‘Dalai Lama Thanks India For Helping To Preserve Tibetan Culture’
by Staff Reporter
(Times of India. March 13, 2000)
Dalai Lama stands to attention as Tibetan children sing the Indian
National anthem during the inauguration of the Festival of Tibet
at the Birla Matushri Hall in Mumbai on Sunday
(ToI Pic: Santosh Bane)
'We regard India as a guru and consider ourselved disciples of
India,' Tibetan spiritual leader Dalai Lama said on Sunday.
He was speaking at the inauguration of the 'Festival of Tibet' at the
Birla Matushri Hall.
The six-day festival, which begins on Monday, has been organised by
the Friends of Tibet (INDIA) and Tibetan Youth Congress. The Dalai
Lama was introduced to a packed audience by industrialist Mukesh
Ambani who described him as the 'epitome of peace and goodwill among
all nations' and 'a messenger of Lord Buddha's message of peace'.
The Dalai Lama, however, said he was just a practitioner of the
Buddha's dharma and was like any other human being. 'I am not
special,' he said, adding it was very important to realise that
all human beings have the same potential. 'It is very important to
utilise your good potential and you will be a happy person.'
The festival, which aims at showcasing the unique and endangered
culture of Tibet, was given a personal touch by the Dalai Lama who
spoke at length about the great bond between India and Tibet. The
spiritual leader noted that in the past few years, intentionally or
otherwise, though a cultural genocide was taking place, the Indian
government and the country's citizens had helped preserve the culture
of his land. The festival, through its various exhibitions and film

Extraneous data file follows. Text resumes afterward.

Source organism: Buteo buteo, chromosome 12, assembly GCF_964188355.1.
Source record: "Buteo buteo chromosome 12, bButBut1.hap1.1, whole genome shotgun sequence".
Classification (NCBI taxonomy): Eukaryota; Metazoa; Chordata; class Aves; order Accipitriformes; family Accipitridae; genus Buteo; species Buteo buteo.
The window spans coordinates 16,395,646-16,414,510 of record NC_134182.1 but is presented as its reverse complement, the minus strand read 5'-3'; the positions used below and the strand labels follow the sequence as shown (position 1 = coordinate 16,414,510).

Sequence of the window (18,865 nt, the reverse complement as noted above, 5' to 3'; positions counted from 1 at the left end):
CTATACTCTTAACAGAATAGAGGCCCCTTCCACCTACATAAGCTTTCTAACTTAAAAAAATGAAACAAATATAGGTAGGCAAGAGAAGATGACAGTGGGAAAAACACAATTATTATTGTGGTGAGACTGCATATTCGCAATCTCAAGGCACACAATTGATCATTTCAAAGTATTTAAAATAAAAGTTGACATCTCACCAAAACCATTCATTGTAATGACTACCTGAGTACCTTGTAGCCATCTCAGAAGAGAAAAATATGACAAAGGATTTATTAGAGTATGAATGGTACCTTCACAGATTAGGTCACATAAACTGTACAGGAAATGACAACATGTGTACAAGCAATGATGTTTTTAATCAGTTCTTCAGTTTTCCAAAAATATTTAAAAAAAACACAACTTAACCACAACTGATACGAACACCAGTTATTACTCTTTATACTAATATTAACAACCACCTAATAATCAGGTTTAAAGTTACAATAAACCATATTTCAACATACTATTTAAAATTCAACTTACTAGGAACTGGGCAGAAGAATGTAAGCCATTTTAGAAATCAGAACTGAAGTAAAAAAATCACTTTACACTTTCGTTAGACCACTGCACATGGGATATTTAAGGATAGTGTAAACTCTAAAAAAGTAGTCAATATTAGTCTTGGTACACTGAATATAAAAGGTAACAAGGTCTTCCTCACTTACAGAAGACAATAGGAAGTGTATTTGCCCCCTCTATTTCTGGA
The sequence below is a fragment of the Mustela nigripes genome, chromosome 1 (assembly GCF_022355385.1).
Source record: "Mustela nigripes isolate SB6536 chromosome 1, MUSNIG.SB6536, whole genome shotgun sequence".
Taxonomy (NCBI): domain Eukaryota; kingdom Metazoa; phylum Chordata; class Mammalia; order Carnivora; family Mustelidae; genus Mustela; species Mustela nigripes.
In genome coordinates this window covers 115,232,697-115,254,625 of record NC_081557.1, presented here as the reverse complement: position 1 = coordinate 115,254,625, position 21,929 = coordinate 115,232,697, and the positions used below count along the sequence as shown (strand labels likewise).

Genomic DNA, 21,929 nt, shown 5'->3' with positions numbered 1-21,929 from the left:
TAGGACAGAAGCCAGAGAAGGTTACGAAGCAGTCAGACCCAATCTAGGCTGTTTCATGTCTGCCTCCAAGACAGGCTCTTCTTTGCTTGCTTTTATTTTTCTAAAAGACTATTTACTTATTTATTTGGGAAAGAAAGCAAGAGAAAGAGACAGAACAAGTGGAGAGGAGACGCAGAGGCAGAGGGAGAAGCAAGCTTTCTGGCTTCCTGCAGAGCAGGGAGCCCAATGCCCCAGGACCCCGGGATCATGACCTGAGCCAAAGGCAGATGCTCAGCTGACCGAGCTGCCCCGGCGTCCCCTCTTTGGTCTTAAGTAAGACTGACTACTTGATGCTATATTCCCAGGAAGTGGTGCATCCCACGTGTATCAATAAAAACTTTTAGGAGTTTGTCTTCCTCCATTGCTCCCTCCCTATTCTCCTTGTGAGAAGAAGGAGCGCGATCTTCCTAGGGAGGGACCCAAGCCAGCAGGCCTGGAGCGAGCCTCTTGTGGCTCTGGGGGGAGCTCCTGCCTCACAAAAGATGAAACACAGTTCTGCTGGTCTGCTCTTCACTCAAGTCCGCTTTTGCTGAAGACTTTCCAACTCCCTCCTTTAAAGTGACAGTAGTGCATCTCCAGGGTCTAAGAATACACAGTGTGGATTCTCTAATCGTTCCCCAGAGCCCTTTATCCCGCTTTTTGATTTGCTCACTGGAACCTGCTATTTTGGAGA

screenings, will highlight the intermingling and shared evolution
of Indian and Tibetan cultures. 'There are many poems in Tibetan,
that mention things of Indian origin like the Ganges,' the Dalai
Lama observed, adding, in a lighter vein, that no one mention the
Great Wall of China.
'I believe that Tibetan spirituality and its unique cultural heritage
is based on compassion and peace and therefore we can say that
Tibetan culture is the culture of peace,' he observed. He further
stated that becaues of the influence of Buddhism, there is much
emphasis on altrusim in Tibetan culture. The Dalai Lama explained
that though there were different philosophies and religions,
they proclaimed the same principles of love, peace, compassion,
forgiveness and contentment.
He described the practice of compassion as crucial to the making
of a good citizen. 'We are intelligent human beings and we need
to utilise our intelligence effectively,' he said in his 90-minute
speech on 'Ethics For The New Millennium'.
The talk was followed by a question-answer session. Fielding the
queries deftly, the Dalai Lama said too much attachment to one's
own faith and lack of awareness of other religions led to unrest,
hence the need for people to practice compassion.